Testing Argo Performance

argo

#1

I added Argo to a high volume client site today. It’s supposed to save 318 minutes of latency per month, as per the emailed message. The site is pretty fast already though so I’m skeptical. 19,080,000 milliseconds saved across 52,561 page loads (creating 2,163,163 requests) per month = 363ms saved per page load.

GA says the average page load time is 4.6s. If all goes well, that should decrease to about 4.2s.
I look forward to the results! And I’ll share them here next Friday (if I remember).

If I may be a cheap jerk for a moment… why is Argo something we have to pay extra for? The price of Pro was tripled not too long ago. And Argo seems like a maintenance upgrade to what a CDN is supposed to be - optimized routing of traffic. Some of this stuff is above my head so I could be missing something elementary!

09 PM


Introducing Argo — A faster, more reliable, more secure Internet for everyone
#2

I’ve got it enabled on a big site also, and I can’t see any noticeable difference in google analytics (if anything page speed is lower)

How does Cloudflare suggest we check if there is an improvement or not?


#3

this is where extended analytics would come in handy DNS Analytics extended to Page Speed Analytics? :smile:


#4

Today when I want to check I use catchpoint. If you’re an enterprise customer you might ask your account team if they can run a test for you. For other folks… catchpoint is a good way to test, a better way to report from Cloudflare is being worked on but presenting the data in a way that is meaningful is more challenging than one might think.


#5

@jules I moved this to its own topic so people can find it easier.


#6

I also just realized I never addressed your pricing questions. Sorry about that. Didn’t think you were being a jerk…it’s a common question.

Not exactly. Pro price hasn’t changed, but discounts on additional Pro zones on the same account were removed.

Similar but also, not exactly. :slight_smile: Matthew addressed it in a variety of tweets, and here are some good quotes:

“we end up paying for ingress/egress multiple times for the same packet as it traverses the Argo virtual backbone.”

and

“traditional CDN just speeds up static content, Argo speeds up dynamic content that must be fetched from origin.”


#7

Yes that makes sense, thank you. Since making my post I’ve read up about Argo and how it works. It’s not just a build cost CF absorbed, but also has to pay for it’s traffic ongoing.

I remember Pro was $5/month/domain when I started using CF. Now it’s $20. Am I mistaken?


#8

The price for a Pro zone has always been $20. There was a discount for additional Pro zones on the same account, bringing additional zones down to $5 each. It was phased out about a year ago, with all existing discounted zones grandfathered in at the discount price.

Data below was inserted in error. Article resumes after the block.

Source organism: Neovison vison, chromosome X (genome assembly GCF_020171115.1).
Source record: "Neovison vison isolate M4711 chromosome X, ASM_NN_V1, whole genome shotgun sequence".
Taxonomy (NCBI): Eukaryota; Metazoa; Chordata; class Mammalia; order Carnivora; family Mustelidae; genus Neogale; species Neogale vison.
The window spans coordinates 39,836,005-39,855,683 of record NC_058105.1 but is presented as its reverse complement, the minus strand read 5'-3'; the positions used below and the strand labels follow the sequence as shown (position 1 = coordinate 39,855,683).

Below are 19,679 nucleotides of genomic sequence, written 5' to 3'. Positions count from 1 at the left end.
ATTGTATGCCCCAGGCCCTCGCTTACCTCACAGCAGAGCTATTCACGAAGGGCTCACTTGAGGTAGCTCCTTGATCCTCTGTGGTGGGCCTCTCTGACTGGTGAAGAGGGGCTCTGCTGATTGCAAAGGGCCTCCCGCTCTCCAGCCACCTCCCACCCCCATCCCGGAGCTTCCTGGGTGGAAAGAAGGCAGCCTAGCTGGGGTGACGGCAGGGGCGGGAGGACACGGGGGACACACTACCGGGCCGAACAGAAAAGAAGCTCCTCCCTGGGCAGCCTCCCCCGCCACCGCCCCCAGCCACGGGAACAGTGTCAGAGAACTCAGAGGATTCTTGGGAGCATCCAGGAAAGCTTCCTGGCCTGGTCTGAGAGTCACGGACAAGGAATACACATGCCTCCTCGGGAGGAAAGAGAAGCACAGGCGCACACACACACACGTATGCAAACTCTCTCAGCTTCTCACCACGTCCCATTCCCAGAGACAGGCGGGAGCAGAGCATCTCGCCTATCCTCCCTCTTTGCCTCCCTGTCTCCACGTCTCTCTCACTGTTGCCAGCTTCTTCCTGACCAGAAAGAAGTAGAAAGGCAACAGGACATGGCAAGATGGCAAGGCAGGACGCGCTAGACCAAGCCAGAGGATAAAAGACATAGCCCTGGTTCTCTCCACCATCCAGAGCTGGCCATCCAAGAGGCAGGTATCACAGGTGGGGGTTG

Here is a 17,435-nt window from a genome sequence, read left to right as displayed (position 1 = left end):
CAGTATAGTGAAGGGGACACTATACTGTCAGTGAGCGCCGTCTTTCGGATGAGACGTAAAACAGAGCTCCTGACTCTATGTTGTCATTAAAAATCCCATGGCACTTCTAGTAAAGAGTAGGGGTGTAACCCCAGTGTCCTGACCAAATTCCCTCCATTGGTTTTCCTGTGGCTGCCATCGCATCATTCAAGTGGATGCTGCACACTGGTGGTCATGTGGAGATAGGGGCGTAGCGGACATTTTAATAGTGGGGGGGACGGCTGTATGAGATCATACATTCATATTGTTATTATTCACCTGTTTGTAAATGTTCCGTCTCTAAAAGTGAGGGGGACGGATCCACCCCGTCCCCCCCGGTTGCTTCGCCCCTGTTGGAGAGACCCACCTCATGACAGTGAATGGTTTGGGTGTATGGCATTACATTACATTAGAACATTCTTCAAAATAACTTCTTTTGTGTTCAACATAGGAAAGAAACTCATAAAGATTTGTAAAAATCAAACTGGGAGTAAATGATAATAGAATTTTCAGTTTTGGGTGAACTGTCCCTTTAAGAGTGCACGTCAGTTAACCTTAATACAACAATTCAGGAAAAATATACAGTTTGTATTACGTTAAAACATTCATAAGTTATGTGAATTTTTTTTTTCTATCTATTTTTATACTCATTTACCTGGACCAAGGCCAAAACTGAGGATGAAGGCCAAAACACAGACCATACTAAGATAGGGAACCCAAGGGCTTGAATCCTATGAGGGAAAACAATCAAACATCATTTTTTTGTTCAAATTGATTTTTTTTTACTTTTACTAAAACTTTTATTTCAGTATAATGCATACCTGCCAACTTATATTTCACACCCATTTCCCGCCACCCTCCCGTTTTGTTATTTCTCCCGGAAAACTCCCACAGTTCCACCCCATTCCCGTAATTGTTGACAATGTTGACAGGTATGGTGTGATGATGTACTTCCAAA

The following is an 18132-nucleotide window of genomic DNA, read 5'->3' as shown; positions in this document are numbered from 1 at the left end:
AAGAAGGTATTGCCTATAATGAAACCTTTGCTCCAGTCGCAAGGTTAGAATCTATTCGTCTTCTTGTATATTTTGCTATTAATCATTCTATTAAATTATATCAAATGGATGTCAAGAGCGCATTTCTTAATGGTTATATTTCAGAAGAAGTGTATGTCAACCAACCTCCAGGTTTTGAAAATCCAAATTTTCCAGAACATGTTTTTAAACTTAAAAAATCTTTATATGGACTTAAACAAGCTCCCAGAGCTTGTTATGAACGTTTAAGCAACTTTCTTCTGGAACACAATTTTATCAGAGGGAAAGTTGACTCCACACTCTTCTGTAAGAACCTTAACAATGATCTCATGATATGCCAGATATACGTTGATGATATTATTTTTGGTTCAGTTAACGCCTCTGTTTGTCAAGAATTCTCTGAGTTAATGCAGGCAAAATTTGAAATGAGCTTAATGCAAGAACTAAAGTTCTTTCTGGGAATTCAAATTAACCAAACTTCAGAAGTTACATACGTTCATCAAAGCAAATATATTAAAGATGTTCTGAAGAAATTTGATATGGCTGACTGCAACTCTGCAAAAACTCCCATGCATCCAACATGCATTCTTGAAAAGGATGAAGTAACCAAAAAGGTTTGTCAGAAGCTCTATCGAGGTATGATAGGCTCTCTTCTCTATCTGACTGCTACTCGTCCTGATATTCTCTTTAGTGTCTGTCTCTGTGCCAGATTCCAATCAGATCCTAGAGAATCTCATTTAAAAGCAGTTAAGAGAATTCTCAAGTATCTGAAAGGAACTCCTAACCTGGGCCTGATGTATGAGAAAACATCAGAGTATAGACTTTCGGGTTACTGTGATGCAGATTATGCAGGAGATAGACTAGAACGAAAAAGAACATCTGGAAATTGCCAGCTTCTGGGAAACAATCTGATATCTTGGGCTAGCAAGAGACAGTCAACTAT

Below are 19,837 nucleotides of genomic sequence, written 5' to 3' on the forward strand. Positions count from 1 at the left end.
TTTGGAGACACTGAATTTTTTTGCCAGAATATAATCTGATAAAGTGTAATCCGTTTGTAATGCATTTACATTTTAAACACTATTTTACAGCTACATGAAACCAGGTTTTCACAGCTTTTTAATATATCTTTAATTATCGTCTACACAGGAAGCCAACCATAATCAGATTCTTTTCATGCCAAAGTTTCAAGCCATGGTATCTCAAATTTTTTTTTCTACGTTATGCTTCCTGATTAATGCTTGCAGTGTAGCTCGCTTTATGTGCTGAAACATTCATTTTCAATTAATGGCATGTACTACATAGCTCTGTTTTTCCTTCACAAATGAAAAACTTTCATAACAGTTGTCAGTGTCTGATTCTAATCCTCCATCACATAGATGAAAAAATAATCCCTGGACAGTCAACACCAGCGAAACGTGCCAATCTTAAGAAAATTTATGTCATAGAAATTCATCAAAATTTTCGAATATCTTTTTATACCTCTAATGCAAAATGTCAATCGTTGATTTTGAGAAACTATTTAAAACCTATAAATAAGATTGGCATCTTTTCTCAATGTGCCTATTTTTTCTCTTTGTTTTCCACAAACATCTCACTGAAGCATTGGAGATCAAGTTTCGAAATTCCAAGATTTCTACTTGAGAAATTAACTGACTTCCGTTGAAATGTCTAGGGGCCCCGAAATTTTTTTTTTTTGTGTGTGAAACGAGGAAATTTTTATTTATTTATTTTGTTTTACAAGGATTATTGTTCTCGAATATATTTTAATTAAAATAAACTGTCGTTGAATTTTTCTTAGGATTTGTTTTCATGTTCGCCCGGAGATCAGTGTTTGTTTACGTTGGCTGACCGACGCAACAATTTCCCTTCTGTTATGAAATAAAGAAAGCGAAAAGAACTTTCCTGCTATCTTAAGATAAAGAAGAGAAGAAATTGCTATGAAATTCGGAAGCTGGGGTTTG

#9

I was getting the green check mark for CDN on webpagetest until I installed argo, and now I’ve got the black X; not good. What’s up?


#10

It’s been over a month. Here are the comparison stats.

In GSC I see only small speed gains. But the graph is still showing non-argo data and there’s no way to filter that.

46 AM

The only thing that improved in GA is the domain lookup time. Everything else is slower. :confused:

Maybe I had the site so well optimized otherwise, that there wasn’t anything for argo to improve?
Or since the server is centrally located in the US and all traffic is US, argo doesn’t help much?


#11

if all traffic is US then probably… tried breaking down speed stats in GA by country to see if helps outside US ?


#12

My performance with Argo is the same: it doesn’t seem to do what it should do (make the website faster). My redirection time did improve, while the page download time got much worse. Not sure what to make from these numbers.

My origin server is in Germany while most of my traffic comes from the US. According to Cloudflare Support, Argo performs better if there’s a longer route between the Cloudflare data center and the origin server.

I think the distance US -> Germany should be long enough for Argo to optimise the network path. Otherwise it probably defeats the purpose of this new product.


#13

Individual mileage can vary. Not all sites are optimal cases for Argo. That being said, we’d like to take a closer look. Can you file a support ticket so we can get a look at all the settings and analytics? Once you have filed it let me know the ticket number.


#14

Thanks Ryan for replying but I already made a support ticket. I closed that ticket since it didn’t really go anywhere. The conclusion from support was that:

“you have almost all your website files aggressively cached, [so] there might not be a lot of request being sent to your origin to give you any meaningful stats.”

and

“For requests that are routed to your origin, it seems that they are optimized by Argo.”

My take on this is that I don’t get enough uncached requests (which currently stands at 62k per month) to let Argo (and the tiered cached feature of Argo) have a measurable impact on my site speed.

Which is not a problem, because I understand that’s how it works with a network as big as Cloudflare’s. Argo will probably help once my website gets more popular.


Anyhow, I was hoping that Argo with its tiered cache feature would behave something like an origin shield (that I mentioned earlier here) so that it would also help the blogs with modest traffic per month. But it doesn’t do that in my case, yet.


#15

I can have someone review your ticket again, but based on what you described it sounds like the same as what an Argo engineer just explained to me. At this time you are probably not the optimal use case.